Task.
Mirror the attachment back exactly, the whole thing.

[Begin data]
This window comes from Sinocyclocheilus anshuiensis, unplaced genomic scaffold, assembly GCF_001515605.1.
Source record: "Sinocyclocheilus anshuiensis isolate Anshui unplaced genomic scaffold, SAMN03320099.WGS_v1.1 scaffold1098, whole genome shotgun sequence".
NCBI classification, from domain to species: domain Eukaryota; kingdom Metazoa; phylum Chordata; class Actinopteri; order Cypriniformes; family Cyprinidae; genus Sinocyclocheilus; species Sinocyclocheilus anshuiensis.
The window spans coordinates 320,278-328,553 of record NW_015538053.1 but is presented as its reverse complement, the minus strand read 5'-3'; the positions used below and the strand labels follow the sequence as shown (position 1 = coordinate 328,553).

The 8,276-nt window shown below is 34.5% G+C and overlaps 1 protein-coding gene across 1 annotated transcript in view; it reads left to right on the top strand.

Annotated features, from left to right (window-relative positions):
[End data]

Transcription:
This window comes from Sinocyclocheilus anshuiensis, unplaced genomic scaffold, assembly GCF_001515605.1.
Source record: "Sinocyclocheilus anshuiensis isolate Anshui unplaced genomic scaffold, SAMN03320099.WGS_v1.1 scaffold1098, whole genome shotgun sequence".
NCBI classification, from domain to species: domain Eukaryota; kingdom Metazoa; phylum Chordata; class Actinopteri; order Cypriniformes; family Cyprinidae; genus Sinocyclocheilus; species Sinocyclocheilus anshuiensis.
The window spans coordinates 320,278-328,553 of record NW_015538053.1 but is presented as its reverse complement, the minus strand read 5'-3'; the positions used below and the strand labels follow the sequence as shown (position 1 = coordinate 328,553).

The 8,276-nt window shown below is 34.5% G+C and overlaps 1 protein-coding gene across 1 annotated transcript in view; it reads left to right on the top strand.

Annotated features, from left to right (window-relative positions):